Why is speedy decision making and a rapid pace of execution so critical? Top leaders know that making quick decisions combined with swift execution creates a much better chance of success as opposed to very slow and bureaucratic verdicts underpinned by little or no action.

When there is a high level of distrust amongst the stakeholders in any entrepreneurial venture literally everything slows down as negative arguments ensue and takes up an enormous amount of precious time. Forced action underpinned by distrust loses quality and speed and can potentially bring a business to its knees.

“The speed of trust” is therefore an extremely valuable principle that all Leaders should live by, that is if they wish to serve a higher purpose than themselves and others. Those Leaders whom have developed a high level of self-trust and have earned the trust of their team members have put themselves in the very advantageous position of being empowered to move towards their vision at a rapid pace through quickfire decisions positively multiplied by confident and competent execution.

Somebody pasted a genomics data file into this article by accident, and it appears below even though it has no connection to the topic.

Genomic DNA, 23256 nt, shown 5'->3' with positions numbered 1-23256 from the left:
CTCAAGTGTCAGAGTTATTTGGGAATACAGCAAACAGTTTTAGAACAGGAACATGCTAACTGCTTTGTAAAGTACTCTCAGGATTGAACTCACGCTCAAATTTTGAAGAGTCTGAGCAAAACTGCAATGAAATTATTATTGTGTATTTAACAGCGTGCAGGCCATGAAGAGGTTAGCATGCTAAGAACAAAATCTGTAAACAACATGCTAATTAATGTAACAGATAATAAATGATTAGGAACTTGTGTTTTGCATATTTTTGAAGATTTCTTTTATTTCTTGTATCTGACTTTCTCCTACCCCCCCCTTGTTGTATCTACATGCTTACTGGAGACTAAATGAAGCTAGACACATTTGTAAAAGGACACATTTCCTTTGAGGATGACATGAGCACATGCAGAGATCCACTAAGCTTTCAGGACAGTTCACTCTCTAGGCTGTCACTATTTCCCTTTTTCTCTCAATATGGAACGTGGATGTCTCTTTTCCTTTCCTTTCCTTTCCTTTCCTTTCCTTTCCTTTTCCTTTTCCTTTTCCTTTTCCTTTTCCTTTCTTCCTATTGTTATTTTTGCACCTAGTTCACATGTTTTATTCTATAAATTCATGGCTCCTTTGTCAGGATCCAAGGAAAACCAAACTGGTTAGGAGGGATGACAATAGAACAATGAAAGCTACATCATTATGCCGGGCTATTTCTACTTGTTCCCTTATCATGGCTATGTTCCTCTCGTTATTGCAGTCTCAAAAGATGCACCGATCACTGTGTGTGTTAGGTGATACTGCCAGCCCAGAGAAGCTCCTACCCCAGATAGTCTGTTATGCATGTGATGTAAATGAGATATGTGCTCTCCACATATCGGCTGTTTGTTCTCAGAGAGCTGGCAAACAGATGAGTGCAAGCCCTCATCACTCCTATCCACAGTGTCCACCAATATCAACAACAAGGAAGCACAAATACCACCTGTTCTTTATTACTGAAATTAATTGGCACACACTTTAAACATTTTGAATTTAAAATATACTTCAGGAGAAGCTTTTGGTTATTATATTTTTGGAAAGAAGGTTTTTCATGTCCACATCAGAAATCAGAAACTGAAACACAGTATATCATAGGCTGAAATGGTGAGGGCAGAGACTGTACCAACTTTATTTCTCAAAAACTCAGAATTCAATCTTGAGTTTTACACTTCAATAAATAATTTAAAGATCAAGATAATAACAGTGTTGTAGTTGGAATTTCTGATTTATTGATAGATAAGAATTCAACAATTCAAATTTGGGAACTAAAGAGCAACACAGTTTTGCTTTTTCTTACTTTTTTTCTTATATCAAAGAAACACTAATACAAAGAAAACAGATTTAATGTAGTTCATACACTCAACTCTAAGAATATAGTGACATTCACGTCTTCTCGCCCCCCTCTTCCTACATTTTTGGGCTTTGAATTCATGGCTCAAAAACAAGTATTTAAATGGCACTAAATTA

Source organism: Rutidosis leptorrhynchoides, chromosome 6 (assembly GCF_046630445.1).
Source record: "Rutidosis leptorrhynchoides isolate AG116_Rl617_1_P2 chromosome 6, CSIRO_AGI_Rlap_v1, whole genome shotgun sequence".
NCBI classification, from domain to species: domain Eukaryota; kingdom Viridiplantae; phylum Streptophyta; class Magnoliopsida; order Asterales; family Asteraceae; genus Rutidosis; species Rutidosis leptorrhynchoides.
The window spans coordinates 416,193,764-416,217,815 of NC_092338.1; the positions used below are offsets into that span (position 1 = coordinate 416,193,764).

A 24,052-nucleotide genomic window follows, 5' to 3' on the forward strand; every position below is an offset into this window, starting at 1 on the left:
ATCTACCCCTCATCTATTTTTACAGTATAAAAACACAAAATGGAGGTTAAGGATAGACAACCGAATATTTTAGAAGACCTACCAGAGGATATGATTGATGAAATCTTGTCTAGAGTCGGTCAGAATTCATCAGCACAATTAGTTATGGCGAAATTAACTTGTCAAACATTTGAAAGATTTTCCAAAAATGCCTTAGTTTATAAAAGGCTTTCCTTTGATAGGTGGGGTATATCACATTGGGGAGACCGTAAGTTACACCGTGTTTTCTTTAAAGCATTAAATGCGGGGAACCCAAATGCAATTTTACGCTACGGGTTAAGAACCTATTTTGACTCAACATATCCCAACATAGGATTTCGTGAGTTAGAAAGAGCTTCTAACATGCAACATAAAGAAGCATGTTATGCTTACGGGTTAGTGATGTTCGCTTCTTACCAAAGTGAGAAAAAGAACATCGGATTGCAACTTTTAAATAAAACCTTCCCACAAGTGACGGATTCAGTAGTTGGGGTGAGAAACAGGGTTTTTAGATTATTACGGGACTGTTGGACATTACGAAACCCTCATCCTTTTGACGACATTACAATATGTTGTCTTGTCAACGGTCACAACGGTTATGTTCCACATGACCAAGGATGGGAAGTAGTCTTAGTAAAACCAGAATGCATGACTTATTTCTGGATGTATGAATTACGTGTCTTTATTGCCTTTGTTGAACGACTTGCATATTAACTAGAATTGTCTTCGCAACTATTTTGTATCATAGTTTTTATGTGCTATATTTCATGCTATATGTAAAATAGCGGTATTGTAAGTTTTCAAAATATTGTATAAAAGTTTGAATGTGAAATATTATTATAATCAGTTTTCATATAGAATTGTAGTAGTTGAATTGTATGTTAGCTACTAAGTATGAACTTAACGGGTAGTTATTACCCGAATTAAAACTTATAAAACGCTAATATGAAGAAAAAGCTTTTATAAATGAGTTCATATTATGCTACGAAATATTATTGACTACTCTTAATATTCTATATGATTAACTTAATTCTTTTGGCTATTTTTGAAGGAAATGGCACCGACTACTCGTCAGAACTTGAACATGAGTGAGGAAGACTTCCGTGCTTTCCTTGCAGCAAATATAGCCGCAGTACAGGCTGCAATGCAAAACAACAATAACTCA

“The speed of trust” does not mean that decisions are made without careful consideration and stakeholder input putting the level of quality of execution at imminent risk. It simply means that the decision-making process is quicker than most as mistrust does not cast unnecessary shadows of doubt over the intentions and ambitions of all the stakeholders.

A Leader or Leaders whom has fostered self-trust within themselves will not go through lengthy spells of procrastination that those whom lack self -awareness and suffer from severe self- doubt has to go through.

How do I execute at the speed of trust?

How do I practically bring the principle of the “speed of trust” to fruition within my business? Firstly, ensure that this critical principal is applied throughout all business processes which starts with hiring trustworthy people and by working those out of the business whom cannot be trusted.  Secondly, as  a Leader your actions and words echo throughout every aspect of the business therefore do what you say you are going to do. Admit to your mistakes and fix them.

Thirdly be authentic in your pursuit of the vision of your business. One of the possible ways to achieve that is by being a visible and living example of the business values that you advocate as a leader.

Related: Sales Leadership: The New Frontier

Lastly in order for you to be trusted as a leader you must first show trust in others. Trust others by giving them more responsibility and verbalise your high level of trust in your team members. Passionately speak about this principle and its positive fruits at every opportunity. Make the practical display of this principle by employees or any other stakeholders known to all stakeholders and be lavish with your praise when anyone is willing to earn the trust of other team members.